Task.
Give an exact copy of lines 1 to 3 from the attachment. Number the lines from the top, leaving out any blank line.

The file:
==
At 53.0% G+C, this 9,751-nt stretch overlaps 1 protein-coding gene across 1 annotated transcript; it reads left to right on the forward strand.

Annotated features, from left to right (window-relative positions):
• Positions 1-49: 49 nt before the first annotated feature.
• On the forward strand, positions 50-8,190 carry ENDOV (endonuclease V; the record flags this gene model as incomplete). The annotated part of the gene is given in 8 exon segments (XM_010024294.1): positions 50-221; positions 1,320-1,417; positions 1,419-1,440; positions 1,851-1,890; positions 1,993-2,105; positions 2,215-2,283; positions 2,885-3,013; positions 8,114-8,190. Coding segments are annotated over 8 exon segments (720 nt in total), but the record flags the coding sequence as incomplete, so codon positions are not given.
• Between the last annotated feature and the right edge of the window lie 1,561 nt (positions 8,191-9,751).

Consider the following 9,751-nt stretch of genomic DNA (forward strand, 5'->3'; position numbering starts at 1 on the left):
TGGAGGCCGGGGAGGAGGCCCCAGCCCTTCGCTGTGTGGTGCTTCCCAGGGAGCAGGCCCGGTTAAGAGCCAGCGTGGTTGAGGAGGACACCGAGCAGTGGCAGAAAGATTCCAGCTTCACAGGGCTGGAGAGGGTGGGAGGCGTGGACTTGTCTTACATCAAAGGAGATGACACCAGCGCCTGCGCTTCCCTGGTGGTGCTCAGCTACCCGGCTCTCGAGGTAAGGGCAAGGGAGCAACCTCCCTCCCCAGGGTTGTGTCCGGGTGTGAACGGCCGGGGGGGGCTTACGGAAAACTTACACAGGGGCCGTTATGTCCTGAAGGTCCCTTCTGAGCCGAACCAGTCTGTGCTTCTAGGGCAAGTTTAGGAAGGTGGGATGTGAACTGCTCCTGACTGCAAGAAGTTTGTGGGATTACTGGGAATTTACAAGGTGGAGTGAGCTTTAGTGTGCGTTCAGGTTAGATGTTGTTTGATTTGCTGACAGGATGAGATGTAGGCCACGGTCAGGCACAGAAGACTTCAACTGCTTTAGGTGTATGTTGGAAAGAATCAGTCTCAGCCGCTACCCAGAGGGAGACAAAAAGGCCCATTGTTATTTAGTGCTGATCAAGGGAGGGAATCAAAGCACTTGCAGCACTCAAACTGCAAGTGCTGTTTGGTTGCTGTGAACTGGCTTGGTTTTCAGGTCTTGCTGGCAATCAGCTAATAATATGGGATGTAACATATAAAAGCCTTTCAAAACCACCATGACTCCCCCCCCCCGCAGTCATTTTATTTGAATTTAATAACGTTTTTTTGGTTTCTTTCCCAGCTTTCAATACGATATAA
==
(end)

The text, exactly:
At 53.0% G+C, this 9,751-nt stretch overlaps 1 protein-coding gene across 1 annotated transcript; it reads left to right on the forward strand.

Annotated features, from left to right (window-relative positions):
• Positions 1-49: 49 nt before the first annotated feature.